We've often written about how mysterious the deep ocean is. And it's true. We know so little about the other underwater world that exists on our own planet—the 'alien' habitats that share Earth with us.
Usually though, we've discussed the strange animals that live in these dark places. But, as a recent study from researchers at CSIRO (Commonwealth Scientific and Industrial Research Organisation) in Australia proves, the land formations in these spots are just as unknown.
High places deep below
CSIRO just announced that it has used seafloor mapping to find an incredible series of volcanic seamounts, or undersea mountains. They are located around 400 kilometres off the coast of Tasmania, Australia, and they are big. Each of them stands around 3,000 metres (9,800 feet) above the ocean floor.
In case you're having trouble picturing this, that's around as tall as Mount Hood, the tallest mountain in Oregon and one of the highest peaks in the Cascade Mountains.
So if they're so tall, why haven't we noticed them before, you ask? Well, the ocean floor is 5,000 metres (16,400 feet) deep there. In other words, the tops of these giant mountains are still about two whole kilometres (approximately one mile) underwater.
“The seamounts vary in size and shape," said Dr. Tara Martin of CSIRO in a statement, "with some having sharp peaks while others have wide flat plateaus, dotted with small conical hills that would have been formed by ancient volcanic activity.”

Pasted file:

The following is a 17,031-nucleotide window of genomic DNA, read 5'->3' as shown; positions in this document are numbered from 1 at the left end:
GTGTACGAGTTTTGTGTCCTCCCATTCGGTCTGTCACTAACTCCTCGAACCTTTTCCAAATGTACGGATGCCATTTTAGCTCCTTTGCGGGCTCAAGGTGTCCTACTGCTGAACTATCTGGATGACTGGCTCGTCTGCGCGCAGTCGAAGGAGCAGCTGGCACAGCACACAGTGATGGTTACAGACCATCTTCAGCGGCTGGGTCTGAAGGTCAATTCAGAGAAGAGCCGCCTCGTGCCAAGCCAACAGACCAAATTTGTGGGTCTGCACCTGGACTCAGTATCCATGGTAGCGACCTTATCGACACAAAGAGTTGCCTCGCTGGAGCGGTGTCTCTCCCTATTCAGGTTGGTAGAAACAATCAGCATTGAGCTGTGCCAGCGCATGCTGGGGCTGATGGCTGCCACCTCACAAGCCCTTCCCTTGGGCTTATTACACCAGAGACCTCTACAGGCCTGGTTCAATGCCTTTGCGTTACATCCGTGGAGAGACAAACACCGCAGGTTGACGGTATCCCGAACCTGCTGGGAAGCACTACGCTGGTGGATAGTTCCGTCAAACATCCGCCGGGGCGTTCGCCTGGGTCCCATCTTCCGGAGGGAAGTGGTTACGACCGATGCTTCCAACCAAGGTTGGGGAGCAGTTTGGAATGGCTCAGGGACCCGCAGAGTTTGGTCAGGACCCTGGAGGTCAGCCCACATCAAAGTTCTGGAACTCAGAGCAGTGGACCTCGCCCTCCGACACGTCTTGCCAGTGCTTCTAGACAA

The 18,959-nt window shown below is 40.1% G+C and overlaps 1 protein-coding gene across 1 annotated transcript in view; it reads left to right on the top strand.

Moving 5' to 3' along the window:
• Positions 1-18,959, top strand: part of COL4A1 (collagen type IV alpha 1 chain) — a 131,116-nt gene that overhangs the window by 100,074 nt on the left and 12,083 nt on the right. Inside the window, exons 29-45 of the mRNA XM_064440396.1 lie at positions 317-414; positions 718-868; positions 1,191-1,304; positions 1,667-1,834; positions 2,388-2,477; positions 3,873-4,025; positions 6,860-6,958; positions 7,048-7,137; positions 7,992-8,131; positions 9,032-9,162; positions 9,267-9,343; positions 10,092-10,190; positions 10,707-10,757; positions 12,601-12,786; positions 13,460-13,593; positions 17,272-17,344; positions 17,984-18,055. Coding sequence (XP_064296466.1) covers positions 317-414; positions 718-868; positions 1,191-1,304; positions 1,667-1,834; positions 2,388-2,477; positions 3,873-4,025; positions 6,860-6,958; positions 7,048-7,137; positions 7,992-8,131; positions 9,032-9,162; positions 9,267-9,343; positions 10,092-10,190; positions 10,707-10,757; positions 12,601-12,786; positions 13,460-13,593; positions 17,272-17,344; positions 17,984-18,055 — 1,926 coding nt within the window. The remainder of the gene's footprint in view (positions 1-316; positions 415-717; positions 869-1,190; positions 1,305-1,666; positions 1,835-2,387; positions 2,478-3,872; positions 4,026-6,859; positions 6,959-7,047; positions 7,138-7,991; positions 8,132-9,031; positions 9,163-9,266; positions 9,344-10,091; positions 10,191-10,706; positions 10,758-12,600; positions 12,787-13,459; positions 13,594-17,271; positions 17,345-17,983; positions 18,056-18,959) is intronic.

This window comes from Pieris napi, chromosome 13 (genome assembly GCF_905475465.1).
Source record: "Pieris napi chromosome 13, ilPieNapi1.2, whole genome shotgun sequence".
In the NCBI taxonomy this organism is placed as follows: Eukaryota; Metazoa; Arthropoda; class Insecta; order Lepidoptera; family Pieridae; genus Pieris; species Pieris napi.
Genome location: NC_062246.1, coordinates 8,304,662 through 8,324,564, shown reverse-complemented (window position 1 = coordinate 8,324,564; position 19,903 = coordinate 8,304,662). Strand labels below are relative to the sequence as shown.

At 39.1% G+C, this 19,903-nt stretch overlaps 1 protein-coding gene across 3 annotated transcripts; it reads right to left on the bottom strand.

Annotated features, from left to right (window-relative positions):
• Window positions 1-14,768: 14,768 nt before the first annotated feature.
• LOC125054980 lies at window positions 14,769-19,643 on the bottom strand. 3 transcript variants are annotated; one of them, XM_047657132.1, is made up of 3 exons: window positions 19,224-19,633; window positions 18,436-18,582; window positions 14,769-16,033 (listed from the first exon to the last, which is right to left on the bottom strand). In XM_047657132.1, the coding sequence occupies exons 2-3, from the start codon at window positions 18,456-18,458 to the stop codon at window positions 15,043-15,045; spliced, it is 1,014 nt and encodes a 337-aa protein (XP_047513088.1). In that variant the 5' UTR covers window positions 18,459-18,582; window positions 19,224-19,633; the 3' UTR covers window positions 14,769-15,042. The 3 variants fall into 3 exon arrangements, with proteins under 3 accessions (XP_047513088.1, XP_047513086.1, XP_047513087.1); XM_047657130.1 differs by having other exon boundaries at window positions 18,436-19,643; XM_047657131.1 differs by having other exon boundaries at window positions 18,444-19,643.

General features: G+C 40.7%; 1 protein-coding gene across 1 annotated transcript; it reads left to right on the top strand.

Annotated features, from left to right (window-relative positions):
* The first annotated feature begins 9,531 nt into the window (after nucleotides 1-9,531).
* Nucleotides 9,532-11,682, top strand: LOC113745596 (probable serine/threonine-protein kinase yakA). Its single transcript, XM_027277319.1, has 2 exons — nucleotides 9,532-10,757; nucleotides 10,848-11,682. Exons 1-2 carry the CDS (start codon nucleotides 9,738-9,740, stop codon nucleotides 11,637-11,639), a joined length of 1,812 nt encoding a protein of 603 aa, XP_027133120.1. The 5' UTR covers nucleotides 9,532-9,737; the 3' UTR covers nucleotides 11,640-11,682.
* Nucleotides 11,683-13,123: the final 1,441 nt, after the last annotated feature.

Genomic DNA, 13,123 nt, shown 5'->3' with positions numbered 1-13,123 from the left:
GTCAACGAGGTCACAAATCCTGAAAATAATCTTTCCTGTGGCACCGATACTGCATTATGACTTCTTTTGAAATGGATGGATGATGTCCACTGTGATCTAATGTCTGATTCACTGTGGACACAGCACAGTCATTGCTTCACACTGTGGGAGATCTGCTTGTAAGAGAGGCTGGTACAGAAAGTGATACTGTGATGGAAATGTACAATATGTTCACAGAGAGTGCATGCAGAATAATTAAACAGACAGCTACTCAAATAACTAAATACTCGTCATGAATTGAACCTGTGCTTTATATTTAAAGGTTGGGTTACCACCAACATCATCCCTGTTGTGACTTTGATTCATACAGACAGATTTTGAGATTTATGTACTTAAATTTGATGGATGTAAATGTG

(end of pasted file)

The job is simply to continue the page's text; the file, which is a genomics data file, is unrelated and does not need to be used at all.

Talk about a stunning underwater world!
Now if you're thinking that since the tops of these mighty marine mountains are a mile below they have no effect on the surface, think again.
Scientists have also found that the area above these volcanic peaks is teeming with phytoplankton. These microscopic lifeforms are one of the basic parts of ocean food chains. And where you find lots of them, you'll usually find lots of other animals, too.
Sure enough, the researchers said that the waters were full of dozens of humpback and pilot whales, as well as seabirds. The teams plans to return later this year to improve their understanding of the area.
“This is a very diverse landscape and will undoubtedly be a biological hotspot that supports a dazzling array of marine life,” said Dr. Martin.
We're thrilled to see what else they uncover about this popular aqualife hangout!